I am of the belief that the draw likely makes this World Cup one where one should not make grand pronouncements about the state of the MLS, US National Team, and soccer in America. I think the US is sending the least talented team to Group G, and it is going to have an incredibly difficult time getting points. Obviously, things can happen. The 2010 World Cup looked a lot better because Robert Green fumbled an easy save. A bad foul by an opponent can open things up quickly, but I think people who want to make the argument for the US advancing are being put in a position where they are talking themselves into believing Ghana is less formidable than they are. When Ghana puts out their best players, they are a better squad. They aren’t bringing their AFCON team to Brazil, and Kevin Prince Boateng only showing up right before a World Cup doesn’t make him less a threat once there. It is possible that playing in Manaus is an advantage for the US because American summers have given some/much of the team experience playing in 90 degree weather where you can drink the air with a straw, certainly more so than Portugal, but they have an incredibly talented squad as well. With Germany, one cannot make the case to win other than to say there is a long history of surprises and strange things can happen. (France had 1 point as the 9th team in the world at the time of the 2010 draw and Italy came away with 2 point as the 4th ranked team by FIFA. Both of those teams were said to have easy draws as well. The Czech Republic was #2 in the world at the time of the 2006 draw and ended up with 3 points and an early exit. In Korea/Japan, France was the top team in the world at the time of the draw, Argentina was 2, Portugal was 4 and none of them got out of their groups.) One of the nice aspects of the 2016 Copa, is that it will give the US an extra crack at elite opposition in the middle of the next cycle. It would be far more disappointing if they fare poorly in that competition because they get elite teams (Brazil, Argentina, Colombia, Uruguay, et al) under ideal circumstances at home. The World Cup is a tough draw under difficult travel and weather circumstances with some very important players entering training not having been at their best.

  8. lunasceiling - May 21, 2014 at 12:42 PM

    The draw changed everything, expectation-wise. Portugal’s horrible qualifying run (which put them in such a low-ranked “pot”) and some unlucky draws mean that what could have been a very respectable run with one of our better squads is likely to be three-and-out. So it goes. I’m tempted to suggest that Klinsmann load his final roster with guys who are likely to be there in 2018 and just let the chips fall where they may in Brazil.

    • tridecagon - May 22, 2014 at 7:20 PM

      Looks like you basically got your wish!

      • lunasceiling - May 22, 2014 at 8:10 PM

        Yeah…well, at least my prediction. Not at all sure how I feel about no Donovan. They guy has a nose for goal in high pressure situations.

  9. talgrath - May 21, 2014 at 2:10 PM

    Let’s be clear here, this is just about the opposite of the draw the USMNT got in South Africa four years ago, but that doesn’t mean the USMNT is sunk. The whole concept behind a “group of death” is that this is the group you don’t want to be in, where anything can happen because the four teams involved are some of the top teams in their region and who knows who will make it out; it’s the death of some great teams at the earliest stage possible in the tournament. Germany and Portugal aren’t just saying they’re worried about the USMNT and Ghana for fun or to play mind games, that’s honest concern; the USMNT has beaten some of the best teams in the world and sometimes they look like world beaters. If the right USMNT shows up with the right amount of luck it could seriously screw up Portugal or Germany’s party. Logically, you have to tell yourself it isn’t happening, but that doesn’t mean there’s no hope; for all we know fortune will favor the bold and the USMNT will walk out top of the group.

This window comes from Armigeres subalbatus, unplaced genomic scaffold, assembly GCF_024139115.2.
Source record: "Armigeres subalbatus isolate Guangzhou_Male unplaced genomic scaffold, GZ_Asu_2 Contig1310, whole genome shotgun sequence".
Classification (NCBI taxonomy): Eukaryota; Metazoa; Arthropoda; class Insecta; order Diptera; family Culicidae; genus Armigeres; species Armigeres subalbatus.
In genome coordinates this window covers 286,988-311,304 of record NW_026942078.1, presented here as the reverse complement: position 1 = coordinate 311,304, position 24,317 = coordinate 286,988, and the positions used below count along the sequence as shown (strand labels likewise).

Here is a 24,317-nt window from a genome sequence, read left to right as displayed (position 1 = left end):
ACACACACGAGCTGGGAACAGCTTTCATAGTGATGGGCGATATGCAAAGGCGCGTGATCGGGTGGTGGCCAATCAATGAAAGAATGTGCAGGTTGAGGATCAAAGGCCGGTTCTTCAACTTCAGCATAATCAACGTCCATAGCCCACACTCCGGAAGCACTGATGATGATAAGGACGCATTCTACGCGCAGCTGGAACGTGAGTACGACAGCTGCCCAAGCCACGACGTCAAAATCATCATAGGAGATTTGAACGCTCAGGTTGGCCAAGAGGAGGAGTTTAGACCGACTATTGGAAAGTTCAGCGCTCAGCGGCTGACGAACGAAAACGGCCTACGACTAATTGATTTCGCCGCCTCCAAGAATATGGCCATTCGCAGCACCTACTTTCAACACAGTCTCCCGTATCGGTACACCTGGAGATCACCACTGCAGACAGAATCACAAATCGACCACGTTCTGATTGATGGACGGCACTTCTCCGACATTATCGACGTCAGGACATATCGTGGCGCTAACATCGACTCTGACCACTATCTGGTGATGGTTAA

10. lyleoross - May 21, 2014 at 3:12 PM

    Fans who were there 12 years ago have been with the sport long enough to be realistic about our chances, and to know better than to expect a semis-appearance.

    I’m not really sure that you actually defined any measures of success, other than those based on a win loss situation, hardly important, and very limited. Try this on. A measure of success will be to see if JK has actually changed the mindset of our players from a long ball (based on panic in the back field) breakaway type of game, to one of tactical control through the mid even when we are getting whipped up on. Can they stay a course that represents the future, when they are getting buried?

    If JK accomplishes this, then IMO he’s a darned fine manager, and it’s actually something realistic that can be measured, especially against Germany and Portugal where the guys are going to be pressured enough to panic easily.

    • el timo - May 21, 2014 at 5:44 PM

      We will be successful by that measure from the right side, because Cameron to Zusi to Bradley to Donovan or vice versa gives us solid ball control. I’m praying for good link-ups from the left from Beasley or Johnson or Jones or Dempsey or whomever but I’d expect Bradley to cheat that way to make it work. I’m also praying we can play tough, physical soccer without committing dumb fouls that lose us games.

      • lyleoross - May 22, 2014 at 11:28 AM

        Absolutely! My worry is that they will fall back into that pack it in, punch it long to Donovan style that is based on a hope and a dream.

      • tridecagon - May 22, 2014 at 7:19 PM

        lyle – no need to worry about that anymore, eh?